In Germany, some of Europe’s largest residential property companies have emerged, which have bought up homes on a massive scale to rent them out as expensive as possible. Tenants and neighborhood activists in Berlin have organized themselves in many neighborhoods to oppose rent increases and eviction. And now they are preparing to enforce a referendum to expropriate the companies.
The Berlin newspaper Tagesspiegel had a survey carried out among residents of the city, which showed that a majority of the residents are in favour of expropriation.
A quote from the newspaper:
“A referendum on the expropriation of Deutsche Wohnen (DW) and other real estate companies in Berlin, which will begin with a collection of signatures in the spring, is supported by the majority of Berliners. 54.8% of the population thinks it is correct “that there are efforts to expropriate landlords against compensation”.
The newspaper writes that “Two months ago the initiative ‘expropriation of Deutsche Wohnen & Co’ has submitted its proposal for a “socialization law” to the city administration (Senatsinnenverwaltung), which is responsible for referendums. The government is now obliged to submit a cost estimate for the required expropriation of all private housing companies that own more than 3,000 homes.”
After the cost estimate of the city council is received, the referendum committee can start collecting the minimum 20,000 signatures needed to allow the referendum to continue. The referendum will then have to be held within two years.
Earlier, the same newspaper had already researched whether the expropriation of real estate companies was legally viable (previously the Berlin residents voted to recall the privatized energy supply. A large majority voted in favour of the proposal, but the referendum narrowly missed the threshold of 25% of the votes to become legally valid (see wikipedia)
According to the experts that the newspaper consulted, the proposal of the referendum group is well organized. If they succeed, more than 200,000 homes would be rehabilitated, all owned by large residential property companies. But they will resist the expropriation with all means available and use the court to challenge the decision.
The group that prepares the referendum explains the background of their project on a website, and elaborate why the expropriation of DW is necessary. Reasons mentioned among other things, are that the housing company lets its property run down and has the sole purpose of making the rents as high as possible.
See also the website of the Tenants of DW.
The large housing companies are increasingly operating internationally. Recently, the German property fund LEG Immobilien was rumoured to be working on the acquisition of approximately 10,000 Dutch rental properties from Round Hill Capital. Other interested parties would be “according to the parties close to the sales process the German investor Vonovia from the German Bochum and the Dutch Orange Capital Partners from Amsterdam”.
Later this message was put into perspective in the real estate media: the deal would not be complete yet. It has been known for some time that Round Hill, which has bought up a lot of real estate in the Netherlands in recent years and is mainly interested in operating student housing, wants to get rid of its property again.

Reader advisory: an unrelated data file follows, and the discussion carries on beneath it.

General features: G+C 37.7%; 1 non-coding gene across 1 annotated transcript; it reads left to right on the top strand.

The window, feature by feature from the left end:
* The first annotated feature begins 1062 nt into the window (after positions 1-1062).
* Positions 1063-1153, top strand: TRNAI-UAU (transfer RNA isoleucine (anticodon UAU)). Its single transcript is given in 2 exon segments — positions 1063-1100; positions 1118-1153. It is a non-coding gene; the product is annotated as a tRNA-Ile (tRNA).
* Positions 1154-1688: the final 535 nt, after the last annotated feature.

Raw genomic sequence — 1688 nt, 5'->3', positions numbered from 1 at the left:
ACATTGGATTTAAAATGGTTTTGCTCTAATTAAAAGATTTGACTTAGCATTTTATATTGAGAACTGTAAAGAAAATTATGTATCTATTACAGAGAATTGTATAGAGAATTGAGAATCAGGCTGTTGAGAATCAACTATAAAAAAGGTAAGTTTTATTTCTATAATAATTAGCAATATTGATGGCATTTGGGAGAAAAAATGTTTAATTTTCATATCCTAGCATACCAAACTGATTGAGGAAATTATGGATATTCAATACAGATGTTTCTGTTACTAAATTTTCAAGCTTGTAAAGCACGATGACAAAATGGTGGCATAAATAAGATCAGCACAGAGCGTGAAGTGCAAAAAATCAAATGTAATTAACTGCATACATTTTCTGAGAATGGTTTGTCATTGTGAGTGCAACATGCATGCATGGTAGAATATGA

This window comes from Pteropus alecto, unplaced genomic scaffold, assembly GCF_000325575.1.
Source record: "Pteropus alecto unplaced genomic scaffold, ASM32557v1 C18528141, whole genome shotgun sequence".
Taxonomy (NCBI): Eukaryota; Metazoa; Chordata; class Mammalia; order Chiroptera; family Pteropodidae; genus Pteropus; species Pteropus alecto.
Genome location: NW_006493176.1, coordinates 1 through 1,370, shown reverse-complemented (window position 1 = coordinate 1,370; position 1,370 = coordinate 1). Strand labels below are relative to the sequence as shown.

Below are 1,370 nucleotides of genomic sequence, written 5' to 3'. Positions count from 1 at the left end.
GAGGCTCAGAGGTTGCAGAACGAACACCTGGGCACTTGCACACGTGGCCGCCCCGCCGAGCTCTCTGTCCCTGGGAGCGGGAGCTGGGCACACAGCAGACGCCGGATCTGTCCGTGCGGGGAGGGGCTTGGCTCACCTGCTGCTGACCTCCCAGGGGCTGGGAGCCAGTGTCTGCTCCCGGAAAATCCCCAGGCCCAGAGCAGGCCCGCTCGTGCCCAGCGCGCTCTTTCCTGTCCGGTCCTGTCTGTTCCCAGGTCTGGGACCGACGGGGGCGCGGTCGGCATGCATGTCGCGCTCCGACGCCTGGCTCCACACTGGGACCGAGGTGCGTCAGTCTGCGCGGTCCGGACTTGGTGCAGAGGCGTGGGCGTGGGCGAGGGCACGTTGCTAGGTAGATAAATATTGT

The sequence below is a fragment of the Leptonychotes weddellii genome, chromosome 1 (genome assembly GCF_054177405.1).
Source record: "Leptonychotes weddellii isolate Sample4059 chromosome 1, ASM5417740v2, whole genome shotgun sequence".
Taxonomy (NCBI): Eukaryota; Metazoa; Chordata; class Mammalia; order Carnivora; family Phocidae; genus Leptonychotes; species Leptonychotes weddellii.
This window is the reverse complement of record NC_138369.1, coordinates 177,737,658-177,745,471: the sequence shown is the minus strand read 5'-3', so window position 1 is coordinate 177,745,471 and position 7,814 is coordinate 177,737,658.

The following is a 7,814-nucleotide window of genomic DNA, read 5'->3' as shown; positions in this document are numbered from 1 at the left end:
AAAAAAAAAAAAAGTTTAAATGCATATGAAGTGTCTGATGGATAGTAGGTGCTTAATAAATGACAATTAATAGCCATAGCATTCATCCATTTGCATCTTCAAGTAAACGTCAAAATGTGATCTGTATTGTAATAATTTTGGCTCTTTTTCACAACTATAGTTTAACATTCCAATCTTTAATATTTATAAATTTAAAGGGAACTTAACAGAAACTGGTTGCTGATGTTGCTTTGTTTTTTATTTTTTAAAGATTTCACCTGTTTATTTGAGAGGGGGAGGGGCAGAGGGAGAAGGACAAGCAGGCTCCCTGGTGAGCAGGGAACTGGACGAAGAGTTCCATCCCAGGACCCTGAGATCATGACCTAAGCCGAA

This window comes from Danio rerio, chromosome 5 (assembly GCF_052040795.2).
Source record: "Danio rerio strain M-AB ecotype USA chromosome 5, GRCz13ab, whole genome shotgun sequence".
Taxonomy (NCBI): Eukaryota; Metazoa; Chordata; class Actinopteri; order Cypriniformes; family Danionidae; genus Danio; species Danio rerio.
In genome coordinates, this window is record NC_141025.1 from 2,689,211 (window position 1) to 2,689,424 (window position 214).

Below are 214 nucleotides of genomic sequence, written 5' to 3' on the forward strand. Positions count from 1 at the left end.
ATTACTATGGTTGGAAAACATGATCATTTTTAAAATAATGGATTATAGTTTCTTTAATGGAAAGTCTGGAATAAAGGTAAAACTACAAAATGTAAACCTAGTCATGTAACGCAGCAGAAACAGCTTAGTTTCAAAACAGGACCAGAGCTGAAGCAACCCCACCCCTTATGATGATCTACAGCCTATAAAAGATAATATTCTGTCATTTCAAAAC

Another known – and in Germany notorious – German massive buyer of houses, is Vonovia, who has already become the largest private house owner in Austria.
In a speech to accompany the annual figures (pdf), last month, CEO of Vonovia Rolf Busch gave a glimpse into their other European adventures, “even if it is only 10% of our portfolio”. He reveals that they have chosen four countries to operate in, one of which is the Netherlands
(“We have identified four markets in addition to our German hom market where we believe it can, not must, make sense to grow because of the significant overlap with the German residential market dynamics. I would exclude all other markets for the time being. But even among these four, we are at very different stages.”)
In addition to Austria, they find France particularly interesting because there is so much “concentrated ownership” (meaning that the social rental sector is in semi-public ownership). However, legal obstacles (read protection from the public sector) prevent them from entering that market. “Any substantial investment would require legislative changes first”. Thirdly, Sweden is a envisioned: “we have good exposure through Victoria Park”. (*)
The Netherlands would be the fourth goal of Vonovia, although they are not really active there yet: “As for the Netherlands, we like the market but we are not actively engaged. If we’re contacted, we’ll take a serious look, but it’s not a focus at this point.”
globalinfo has started an information project on the financialisation of housing as a partner in the Citizens for Financial Justice coalition. A special website has been created for this purpose: globalhousingdebt.org
*) Sweden has completely sold its former well-functioning public housing in the 1990s, which has led to an enormous increase in the inequality (and decay of the welfare state and the adjacent social democracy). See for instance this article in Dutch newspaper Trouw.